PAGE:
Support for migrants
The Catholic and Jewish communities in St. Louis have formed Helping Hands, a grassroots, interfaith collaborative formed to support La Frontera, a Catholic Charities shelter for migrants in Laredo, Texas. In April, three Sisters of St. Joseph of Carondelet drove from St. Louis to the U.S./Mexico border in El Paso, Texas, with donations of medical supplies and clothing for migrants at the border. It wasn’t their first trip to volunteer at a border shelter, but it was the first time they had so many donations that they couldn’t fit them all in the van. That led to a second trip south to with the goods and, ultimately, to the formation of Helping Hands, collaboration of the Sisters of St. Joseph, the Peace and Justice Commission of the Archdiocese of St. Louis, St. Francis Community Services and the Jewish Community Relations Council of St. Louis. La Frontera provides lodging, food, clothing and other basic necessities for hundreds of migrants arriving mainly from Mexico and Central America. The St. Louis group has four teams of five volunteers each to cover four weeks at the center, beginning July 18. Airfare, transportation and accommodations for volunteers is covered, thanks to many donors. Volunteers will assist at the shelter by organizing supplies and donations, cleaning, preparing food, assisting with registration and helping with transportation. Donations are welcome through Aug. 14 at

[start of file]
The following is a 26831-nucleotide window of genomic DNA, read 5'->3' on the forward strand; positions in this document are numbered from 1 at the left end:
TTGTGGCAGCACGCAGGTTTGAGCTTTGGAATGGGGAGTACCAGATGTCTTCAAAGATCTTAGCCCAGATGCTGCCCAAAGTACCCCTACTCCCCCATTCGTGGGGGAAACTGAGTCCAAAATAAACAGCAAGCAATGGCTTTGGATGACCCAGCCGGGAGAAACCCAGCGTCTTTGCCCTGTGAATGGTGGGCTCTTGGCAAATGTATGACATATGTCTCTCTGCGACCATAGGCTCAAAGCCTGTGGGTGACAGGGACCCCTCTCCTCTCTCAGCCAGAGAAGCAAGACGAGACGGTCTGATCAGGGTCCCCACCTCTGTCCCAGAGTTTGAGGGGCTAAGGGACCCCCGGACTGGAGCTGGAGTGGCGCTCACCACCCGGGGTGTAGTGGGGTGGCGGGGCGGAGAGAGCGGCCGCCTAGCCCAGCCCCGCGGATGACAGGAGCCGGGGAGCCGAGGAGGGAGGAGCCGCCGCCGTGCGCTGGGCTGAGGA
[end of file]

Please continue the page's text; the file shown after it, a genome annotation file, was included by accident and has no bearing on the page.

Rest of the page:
The Knights and Ladies Auxiliary of Peter Claver Central Committee is holding its Sock Angel’s campaign seeking donations of new socks for people in need in the local community. The committee is working hand in hand with local parishes to place a donation box in the vestibule area. People also may donate $5 online or with a check or cash to the campaign. The Knights of Peter Claver and Ladies Auxiliary is the oldest and largest historically Black Catholic lay organization in the United States. They have spread faith, hope and love through friendship, unity and Christian charity in the community since 1909. For information, visit www.sockangel.org.
Update on school structure